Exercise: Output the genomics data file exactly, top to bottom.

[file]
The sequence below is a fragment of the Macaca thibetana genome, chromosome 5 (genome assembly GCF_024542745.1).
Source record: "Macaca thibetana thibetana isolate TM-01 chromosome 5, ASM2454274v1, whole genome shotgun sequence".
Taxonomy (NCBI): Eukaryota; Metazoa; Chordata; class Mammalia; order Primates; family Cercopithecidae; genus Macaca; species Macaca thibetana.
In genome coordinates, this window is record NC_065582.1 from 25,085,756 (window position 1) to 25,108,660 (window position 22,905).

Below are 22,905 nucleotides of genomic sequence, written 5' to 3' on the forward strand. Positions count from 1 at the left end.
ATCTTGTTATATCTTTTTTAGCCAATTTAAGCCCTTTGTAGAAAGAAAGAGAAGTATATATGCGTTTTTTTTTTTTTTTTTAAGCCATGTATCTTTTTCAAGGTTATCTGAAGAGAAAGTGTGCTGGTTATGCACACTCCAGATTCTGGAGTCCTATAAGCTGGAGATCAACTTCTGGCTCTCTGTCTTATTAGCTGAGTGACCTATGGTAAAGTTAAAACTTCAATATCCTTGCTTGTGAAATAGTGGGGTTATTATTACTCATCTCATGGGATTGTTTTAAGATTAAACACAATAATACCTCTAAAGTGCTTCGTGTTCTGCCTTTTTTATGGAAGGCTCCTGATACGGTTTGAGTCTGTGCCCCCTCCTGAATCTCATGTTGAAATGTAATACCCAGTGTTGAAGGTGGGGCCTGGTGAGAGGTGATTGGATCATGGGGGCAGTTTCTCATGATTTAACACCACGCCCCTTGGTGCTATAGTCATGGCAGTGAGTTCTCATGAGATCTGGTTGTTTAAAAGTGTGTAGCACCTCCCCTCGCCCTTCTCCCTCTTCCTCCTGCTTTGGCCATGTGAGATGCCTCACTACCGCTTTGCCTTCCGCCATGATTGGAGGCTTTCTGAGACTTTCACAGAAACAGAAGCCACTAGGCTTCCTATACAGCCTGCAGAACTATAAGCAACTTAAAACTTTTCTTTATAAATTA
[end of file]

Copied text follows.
The sequence below is a fragment of the Macaca thibetana genome, chromosome 5 (genome assembly GCF_024542745.1).
Source record: "Macaca thibetana thibetana isolate TM-01 chromosome 5, ASM2454274v1, whole genome shotgun sequence".
Taxonomy (NCBI): Eukaryota; Metazoa; Chordata; class Mammalia; order Primates; family Cercopithecidae; genus Macaca; species Macaca thibetana.
In genome coordinates, this window is record NC_065582.1 from 25,085,756 (window position 1) to 25,108,660 (window position 22,905).

Below are 22,905 nucleotides of genomic sequence, written 5' to 3' on the forward strand. Positions count from 1 at the left end.
ATCTTGTTATATCTTTTTTAGCCAATTTAAGCCCTTTGTAGAAAGAAAGAGAAGTATATATGCGTTTTTTTTTTTTTTTTTAAGCCATGTATCTTTTTCAAGGTTATCTGAAGAGAAAGTGTGCTGGTTATGCACACTCCAGATTCTGGAGTCCTATAAGCTGGAGATCAACTTCTGGCTCTCTGTCTTATTAGCTGAGTGACCTATGGTAAAGTTAAAACTTCAATATCCTTGCTTGTGAAATAGTGGGGTTATTATTACTCATCTCATGGGATTGTTTTAAGATTAAACACAATAATACCTCTAAAGTGCTTCGTGTTCTGCCTTTTTTATGGAAGGCTCCTGATACGGTTTGAGTCTGTGCCCCCTCCTGAATCTCATGTTGAAATGTAATACCCAGTGTTGAAGGTGGGGCCTGGTGAGAGGTGATTGGATCATGGGGGCAGTTTCTCATGATTTAACACCACGCCCCTTGGTGCTATAGTCATGGCAGTGAGTTCTCATGAGATCTGGTTGTTTAAAAGTGTGTAGCACCTCCCCTCGCCCTTCTCCCTCTTCCTCCTGCTTTGGCCATGTGAGATGCCTCACTACCGCTTTGCCTTCCGCCATGATTGGAGGCTTTCTGAGACTTTCACAGAAACAGAAGCCACTAGGCTTCCTATACAGCCTGCAGAACTATAAGCAACTTAAAACTTTTCTTTATAAATTA